The simple shift of the first support end of the linkage member outward in the radial direction from the inner circumference of the ring body thus effectively fixes the first support end to the support member. This arrangement easily attains automation of such fixation.

In one preferable embodiment of the cap device of the invention, the ring body is made of an elastically deformable resin material and is mounted on the ring attachment element by applying an external force for expansion of a diameter of the ring body and subsequently removing the external force for contraction of the diameter.

Another embodiment is also directed to a cap device having a cap that engages with an opening engagement element formed on an inner wall of a tank opening to close the tank opening, and a holder mechanism that holds the cap detached from the tank opening on a peripheral body member of the tank opening. The cap has a closure body that opens and closes the tank opening, and a cap engagement element that is formed on an outer circumference of the closure body and engages with the opening engagement element. The holder mechanism includes an attachment groove that is formed around a whole outer circumference in a lower portion of the closure body and is located between the cap engagement element and a lower end of the closure body, and a cap holder that is provided on the body member and is fit in the attachment groove for holding the cap.

In the structure of the cap device of the embodiment, the cap engagement element of the cap engages with the opening engagement element formed on the inner wall of the tank opening, so that the closure body closes the tank opening. The cap detached from the tank opening is held by the holder mechanism. The cap holder is fit in the attachment groove formed around the whole outer circumference in the lower portion of cap, so that the cap is held on the body member. This structure gives the space for temporarily keeping the cap detached from the tank opening for fuel supply and thereby effectively prevents the cap from being lost.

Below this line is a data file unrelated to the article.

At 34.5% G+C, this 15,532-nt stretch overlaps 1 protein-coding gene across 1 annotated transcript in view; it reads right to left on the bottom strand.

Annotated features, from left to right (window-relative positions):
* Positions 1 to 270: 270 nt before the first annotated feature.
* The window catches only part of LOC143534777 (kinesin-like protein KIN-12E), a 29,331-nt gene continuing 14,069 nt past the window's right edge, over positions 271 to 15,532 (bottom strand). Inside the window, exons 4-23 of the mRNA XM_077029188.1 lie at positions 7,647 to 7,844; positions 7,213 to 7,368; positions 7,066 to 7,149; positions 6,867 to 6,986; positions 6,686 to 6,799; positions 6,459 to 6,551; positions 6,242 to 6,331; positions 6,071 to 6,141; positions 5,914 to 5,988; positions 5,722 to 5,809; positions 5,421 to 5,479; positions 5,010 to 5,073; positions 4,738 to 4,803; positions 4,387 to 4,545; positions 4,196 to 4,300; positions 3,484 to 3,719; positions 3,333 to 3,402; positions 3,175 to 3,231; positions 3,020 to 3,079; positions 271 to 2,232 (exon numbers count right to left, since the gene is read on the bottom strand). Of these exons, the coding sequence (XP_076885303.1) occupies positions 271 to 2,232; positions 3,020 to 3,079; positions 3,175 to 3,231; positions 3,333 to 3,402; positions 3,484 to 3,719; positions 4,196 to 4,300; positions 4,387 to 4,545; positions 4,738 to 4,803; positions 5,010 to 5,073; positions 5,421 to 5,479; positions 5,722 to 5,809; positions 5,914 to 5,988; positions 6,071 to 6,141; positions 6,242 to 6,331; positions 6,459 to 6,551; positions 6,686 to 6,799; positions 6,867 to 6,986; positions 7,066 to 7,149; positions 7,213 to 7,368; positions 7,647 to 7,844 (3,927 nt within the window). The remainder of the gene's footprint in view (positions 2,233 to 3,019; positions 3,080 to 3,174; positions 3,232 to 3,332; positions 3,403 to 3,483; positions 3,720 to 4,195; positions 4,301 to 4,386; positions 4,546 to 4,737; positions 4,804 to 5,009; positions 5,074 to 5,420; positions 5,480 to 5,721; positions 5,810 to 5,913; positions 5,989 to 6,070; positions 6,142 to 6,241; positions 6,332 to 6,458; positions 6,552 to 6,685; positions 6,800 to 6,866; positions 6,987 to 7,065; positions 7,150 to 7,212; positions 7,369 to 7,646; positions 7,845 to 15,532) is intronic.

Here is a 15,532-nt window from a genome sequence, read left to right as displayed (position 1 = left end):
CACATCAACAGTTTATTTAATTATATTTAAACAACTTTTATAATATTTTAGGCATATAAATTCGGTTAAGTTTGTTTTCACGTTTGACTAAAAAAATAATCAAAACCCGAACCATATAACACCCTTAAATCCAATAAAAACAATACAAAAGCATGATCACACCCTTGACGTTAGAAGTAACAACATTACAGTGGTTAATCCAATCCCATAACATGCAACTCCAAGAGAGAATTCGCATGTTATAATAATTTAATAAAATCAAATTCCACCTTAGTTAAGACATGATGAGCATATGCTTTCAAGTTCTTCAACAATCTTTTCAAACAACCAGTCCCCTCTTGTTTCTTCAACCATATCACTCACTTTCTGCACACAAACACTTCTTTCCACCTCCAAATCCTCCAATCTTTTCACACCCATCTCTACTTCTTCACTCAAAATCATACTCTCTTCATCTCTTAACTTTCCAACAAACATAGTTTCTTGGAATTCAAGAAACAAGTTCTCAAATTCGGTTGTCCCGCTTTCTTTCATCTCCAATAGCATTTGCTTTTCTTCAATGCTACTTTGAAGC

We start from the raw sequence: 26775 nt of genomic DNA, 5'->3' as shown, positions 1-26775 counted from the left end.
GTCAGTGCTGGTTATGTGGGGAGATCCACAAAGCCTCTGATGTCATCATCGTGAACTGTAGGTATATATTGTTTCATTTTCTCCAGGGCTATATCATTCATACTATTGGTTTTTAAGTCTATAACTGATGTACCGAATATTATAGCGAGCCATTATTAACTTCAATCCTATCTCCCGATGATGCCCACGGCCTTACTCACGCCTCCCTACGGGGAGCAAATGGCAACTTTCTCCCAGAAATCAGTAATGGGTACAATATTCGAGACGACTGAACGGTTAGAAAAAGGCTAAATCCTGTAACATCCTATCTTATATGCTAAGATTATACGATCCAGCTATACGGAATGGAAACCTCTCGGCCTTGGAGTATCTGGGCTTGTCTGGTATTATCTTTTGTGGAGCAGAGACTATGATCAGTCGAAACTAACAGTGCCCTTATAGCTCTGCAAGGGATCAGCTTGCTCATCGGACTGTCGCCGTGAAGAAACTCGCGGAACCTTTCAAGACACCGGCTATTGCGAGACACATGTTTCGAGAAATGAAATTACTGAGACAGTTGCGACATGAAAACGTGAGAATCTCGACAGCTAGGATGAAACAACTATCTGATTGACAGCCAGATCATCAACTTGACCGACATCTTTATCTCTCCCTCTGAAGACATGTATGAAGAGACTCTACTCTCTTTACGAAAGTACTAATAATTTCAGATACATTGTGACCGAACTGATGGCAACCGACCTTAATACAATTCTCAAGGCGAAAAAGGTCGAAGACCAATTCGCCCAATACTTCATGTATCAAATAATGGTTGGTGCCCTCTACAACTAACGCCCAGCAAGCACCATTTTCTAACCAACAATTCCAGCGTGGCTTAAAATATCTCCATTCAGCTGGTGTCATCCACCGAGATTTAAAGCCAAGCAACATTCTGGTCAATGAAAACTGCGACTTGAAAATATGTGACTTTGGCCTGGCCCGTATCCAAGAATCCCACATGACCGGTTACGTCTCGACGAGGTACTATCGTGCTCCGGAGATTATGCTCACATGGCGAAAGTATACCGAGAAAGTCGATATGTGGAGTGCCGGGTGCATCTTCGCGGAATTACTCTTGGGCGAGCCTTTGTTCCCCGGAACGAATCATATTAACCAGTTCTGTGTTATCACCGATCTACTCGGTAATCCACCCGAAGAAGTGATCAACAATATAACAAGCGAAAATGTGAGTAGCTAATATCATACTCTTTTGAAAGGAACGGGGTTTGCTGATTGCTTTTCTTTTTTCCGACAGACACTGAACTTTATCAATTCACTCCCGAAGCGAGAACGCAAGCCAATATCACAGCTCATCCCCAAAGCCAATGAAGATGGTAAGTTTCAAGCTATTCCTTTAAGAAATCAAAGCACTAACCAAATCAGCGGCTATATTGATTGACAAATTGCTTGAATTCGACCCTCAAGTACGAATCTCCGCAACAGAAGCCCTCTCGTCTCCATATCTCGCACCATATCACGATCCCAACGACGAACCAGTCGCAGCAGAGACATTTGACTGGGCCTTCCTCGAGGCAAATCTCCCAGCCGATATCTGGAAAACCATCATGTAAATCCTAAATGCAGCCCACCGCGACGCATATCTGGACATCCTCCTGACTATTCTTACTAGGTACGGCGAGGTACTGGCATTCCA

The attachment groove of the holder mechanism is located between the lower end of the closure body and the cap engagement element. This structure does not interfere with attachment of the cap to the tank opening, that is, engagement of the cap engagement element with the opening engagement element formed on the inner wall of the tank opening. The attachment groove is extended around the whole outer circumference of the closure body. This ensures easy formation of the attachment groove integrally with the closure body.

The holder mechanism does not require a thick board to engage with the male thread element of the cap as discussed in the prior art but uses the cap holder of a thin plate to be set in the exclusive attachment groove.

BRIEF DESCRIPTION OF THE DRAWINGS

FIG. 1 is a perspective view showing a fuel cap in a detached state after opening a fueling lid on a rear side of a vehicle in one embodiment of the invention;

FIG. 2 is a half sectional view showing the fuel cap attached to a filler neck;

FIG. 3 shows the fuel cap attached to the filler neck;

FIG. 4 is a perspective view showing the fuel cap prior to attachment to the filler neck;

FIG. 5 is a decomposed perspective view showing a tether mechanism;

FIG. 6 is a perspective view showing fixation of the tether mechanism;

FIG. 7 shows the fuel cap held on a fueling lid; and

FIG. 8 shows a tether mechanism of a prior art structure.

DESCRIPTION OF THE PREFERRED EMBODIMENTS

(1) General Structure of Fuel Cap 20

FIG. 1 is a perspective view showing a fuel cap 20 in a detached state after opening a fueling lid 12 on a rear side of a vehicle in one embodiment of the invention. An inlet box 11 for fuel supply is located in a rear portion of a body panel 10 and has its opening covered with the fueling lid 12. The fueling lid 12 is fastened to the inlet box 11 via a hinge 13 in a freely openable and closable manner. A fuel inlet FNb of a filler neck FN connecting with a fuel tank (not shown) is located in a bottom wall 11 a of the inlet box 11. The fuel inlet FNb is opened and closed by the fuel cap 20.

FIG. 2 is a half sectional view showing the fuel cap 20 attached to the filler neck FN. The fuel cap 20 includes a casing 20 a fit in the filler neck FN, a pressure regulating valve 30 received in a valve chest 25 formed inside the casing 20 a, a cover 40 that is mounted on the casing 20 a and has a handle 41 a that is manipulated with the thumb and the fingers for rotation of the cover 40, and a gasket GS arranged below a flange 20 c. The fuel cap 20 also has a tether mechanism 50 mounted on the outer circumference of the cover 40, part of a screw mechanism 60 used to screw the fuel cap 20 to the filler neck FN, and an attachment groove 72 as part of a holder mechanism 70 used to temporarily keep the fuel cap 20 on the fueling lid 12 (see FIG. 1). As shown in FIG. 1, the tether mechanism 50 is used to link the fuel cap 20 detached from the filler neck FN to the fueling lid 12. One end of the tether mechanism 50 is set in a circular groove 43 a (ring attachment element) formed on a side wall 43 of the cover 40 (see FIG. 2), while the other end is attached to the fueling lid 12.

At the time of fuel supply, the user opens the fueling lid 12 and rotates the fuel cap 20 relative to the filler neck FN via the screw mechanism 60 to detach the fuel cap 20 from the filler neck FN. The detached fuel cap 20 is linked to the fueling lid 12 via the tether mechanism 50 and is held on the fueling lid 12 via the holder mechanism 70.

(2) Structures of Respective Constituents